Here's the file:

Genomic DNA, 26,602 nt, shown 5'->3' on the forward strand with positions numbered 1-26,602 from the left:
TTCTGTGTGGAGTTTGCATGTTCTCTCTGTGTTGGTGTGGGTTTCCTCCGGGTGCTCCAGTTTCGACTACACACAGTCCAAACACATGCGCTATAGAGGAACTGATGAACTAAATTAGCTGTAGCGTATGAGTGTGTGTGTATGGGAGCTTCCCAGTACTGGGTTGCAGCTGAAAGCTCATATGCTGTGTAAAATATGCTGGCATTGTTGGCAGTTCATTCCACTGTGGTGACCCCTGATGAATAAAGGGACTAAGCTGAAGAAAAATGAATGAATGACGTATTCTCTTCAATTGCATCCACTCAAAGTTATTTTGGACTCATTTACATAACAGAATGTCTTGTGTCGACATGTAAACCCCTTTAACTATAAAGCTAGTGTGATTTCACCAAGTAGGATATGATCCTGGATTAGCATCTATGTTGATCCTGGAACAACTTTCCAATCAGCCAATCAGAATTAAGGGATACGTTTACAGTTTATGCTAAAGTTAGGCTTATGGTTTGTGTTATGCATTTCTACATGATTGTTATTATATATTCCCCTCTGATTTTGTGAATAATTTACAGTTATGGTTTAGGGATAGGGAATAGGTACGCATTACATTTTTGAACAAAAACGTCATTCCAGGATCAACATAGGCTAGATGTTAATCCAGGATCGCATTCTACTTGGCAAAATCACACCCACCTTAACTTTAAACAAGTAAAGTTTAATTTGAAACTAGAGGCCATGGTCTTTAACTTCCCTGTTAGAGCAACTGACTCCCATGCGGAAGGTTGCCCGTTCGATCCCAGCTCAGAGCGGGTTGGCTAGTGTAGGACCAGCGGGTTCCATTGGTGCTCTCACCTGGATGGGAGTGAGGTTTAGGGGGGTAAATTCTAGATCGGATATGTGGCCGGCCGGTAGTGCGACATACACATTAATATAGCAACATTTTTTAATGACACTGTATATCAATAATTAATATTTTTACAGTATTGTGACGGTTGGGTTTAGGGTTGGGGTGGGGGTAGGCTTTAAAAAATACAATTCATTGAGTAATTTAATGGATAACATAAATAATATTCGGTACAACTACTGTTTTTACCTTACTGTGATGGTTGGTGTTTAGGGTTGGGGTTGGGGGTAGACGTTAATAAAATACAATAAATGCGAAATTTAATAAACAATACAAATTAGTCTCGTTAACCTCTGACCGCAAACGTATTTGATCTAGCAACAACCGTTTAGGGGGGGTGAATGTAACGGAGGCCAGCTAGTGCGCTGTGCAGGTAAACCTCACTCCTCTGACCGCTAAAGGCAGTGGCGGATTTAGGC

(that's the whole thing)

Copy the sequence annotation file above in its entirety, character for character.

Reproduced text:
Genomic DNA, 26,602 nt, shown 5'->3' on the forward strand with positions numbered 1-26,602 from the left:
TTCTGTGTGGAGTTTGCATGTTCTCTCTGTGTTGGTGTGGGTTTCCTCCGGGTGCTCCAGTTTCGACTACACACAGTCCAAACACATGCGCTATAGAGGAACTGATGAACTAAATTAGCTGTAGCGTATGAGTGTGTGTGTATGGGAGCTTCCCAGTACTGGGTTGCAGCTGAAAGCTCATATGCTGTGTAAAATATGCTGGCATTGTTGGCAGTTCATTCCACTGTGGTGACCCCTGATGAATAAAGGGACTAAGCTGAAGAAAAATGAATGAATGACGTATTCTCTTCAATTGCATCCACTCAAAGTTATTTTGGACTCATTTACATAACAGAATGTCTTGTGTCGACATGTAAACCCCTTTAACTATAAAGCTAGTGTGATTTCACCAAGTAGGATATGATCCTGGATTAGCATCTATGTTGATCCTGGAACAACTTTCCAATCAGCCAATCAGAATTAAGGGATACGTTTACAGTTTATGCTAAAGTTAGGCTTATGGTTTGTGTTATGCATTTCTACATGATTGTTATTATATATTCCCCTCTGATTTTGTGAATAATTTACAGTTATGGTTTAGGGATAGGGAATAGGTACGCATTACATTTTTGAACAAAAACGTCATTCCAGGATCAACATAGGCTAGATGTTAATCCAGGATCGCATTCTACTTGGCAAAATCACACCCACCTTAACTTTAAACAAGTAAAGTTTAATTTGAAACTAGAGGCCATGGTCTTTAACTTCCCTGTTAGAGCAACTGACTCCCATGCGGAAGGTTGCCCGTTCGATCCCAGCTCAGAGCGGGTTGGCTAGTGTAGGACCAGCGGGTTCCATTGGTGCTCTCACCTGGATGGGAGTGAGGTTTAGGGGGGTAAATTCTAGATCGGATATGTGGCCGGCCGGTAGTGCGACATACACATTAATATAGCAACATTTTTTAATGACACTGTATATCAATAATTAATATTTTTACAGTATTGTGACGGTTGGGTTTAGGGTTGGGGTGGGGGTAGGCTTTAAAAAATACAATTCATTGAGTAATTTAATGGATAACATAAATAATATTCGGTACAACTACTGTTTTTACCTTACTGTGATGGTTGGTGTTTAGGGTTGGGGTTGGGGGTAGACGTTAATAAAATACAATAAATGCGAAATTTAATAAACAATACAAATTAGTCTCGTTAACCTCTGACCGCAAACGTATTTGATCTAGCAACAACCGTTTAGGGGGGGTGAATGTAACGGAGGCCAGCTAGTGCGCTGTGCAGGTAAACCTCACTCCTCTGACCGCTAAAGGCAGTGGCGGATTTAGGC